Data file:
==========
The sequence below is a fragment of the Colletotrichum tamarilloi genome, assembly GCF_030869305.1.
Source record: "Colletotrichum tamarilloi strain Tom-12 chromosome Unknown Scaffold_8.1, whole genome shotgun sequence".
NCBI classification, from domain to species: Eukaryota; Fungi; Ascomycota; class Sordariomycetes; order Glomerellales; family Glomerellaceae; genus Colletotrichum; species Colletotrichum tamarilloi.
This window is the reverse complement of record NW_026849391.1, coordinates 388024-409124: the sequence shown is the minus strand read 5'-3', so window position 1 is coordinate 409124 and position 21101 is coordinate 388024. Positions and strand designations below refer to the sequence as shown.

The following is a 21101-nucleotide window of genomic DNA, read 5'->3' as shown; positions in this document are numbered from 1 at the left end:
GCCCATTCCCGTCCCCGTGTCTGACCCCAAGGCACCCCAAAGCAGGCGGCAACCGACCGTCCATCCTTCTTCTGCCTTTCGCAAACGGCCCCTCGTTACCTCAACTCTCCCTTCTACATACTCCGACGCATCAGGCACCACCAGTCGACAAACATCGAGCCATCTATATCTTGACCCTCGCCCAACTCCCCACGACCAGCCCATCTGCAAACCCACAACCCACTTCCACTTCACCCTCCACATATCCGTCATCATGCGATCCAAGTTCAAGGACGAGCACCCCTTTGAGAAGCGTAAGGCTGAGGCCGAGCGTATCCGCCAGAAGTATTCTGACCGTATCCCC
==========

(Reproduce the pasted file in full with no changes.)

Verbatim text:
The sequence below is a fragment of the Colletotrichum tamarilloi genome, assembly GCF_030869305.1.
Source record: "Colletotrichum tamarilloi strain Tom-12 chromosome Unknown Scaffold_8.1, whole genome shotgun sequence".
NCBI classification, from domain to species: Eukaryota; Fungi; Ascomycota; class Sordariomycetes; order Glomerellales; family Glomerellaceae; genus Colletotrichum; species Colletotrichum tamarilloi.
This window is the reverse complement of record NW_026849391.1, coordinates 388024-409124: the sequence shown is the minus strand read 5'-3', so window position 1 is coordinate 409124 and position 21101 is coordinate 388024. Positions and strand designations below refer to the sequence as shown.

The following is a 21101-nucleotide window of genomic DNA, read 5'->3' as shown; positions in this document are numbered from 1 at the left end:
GCCCATTCCCGTCCCCGTGTCTGACCCCAAGGCACCCCAAAGCAGGCGGCAACCGACCGTCCATCCTTCTTCTGCCTTTCGCAAACGGCCCCTCGTTACCTCAACTCTCCCTTCTACATACTCCGACGCATCAGGCACCACCAGTCGACAAACATCGAGCCATCTATATCTTGACCCTCGCCCAACTCCCCACGACCAGCCCATCTGCAAACCCACAACCCACTTCCACTTCACCCTCCACATATCCGTCATCATGCGATCCAAGTTCAAGGACGAGCACCCCTTTGAGAAGCGTAAGGCTGAGGCCGAGCGTATCCGCCAGAAGTATTCTGACCGTATCCCC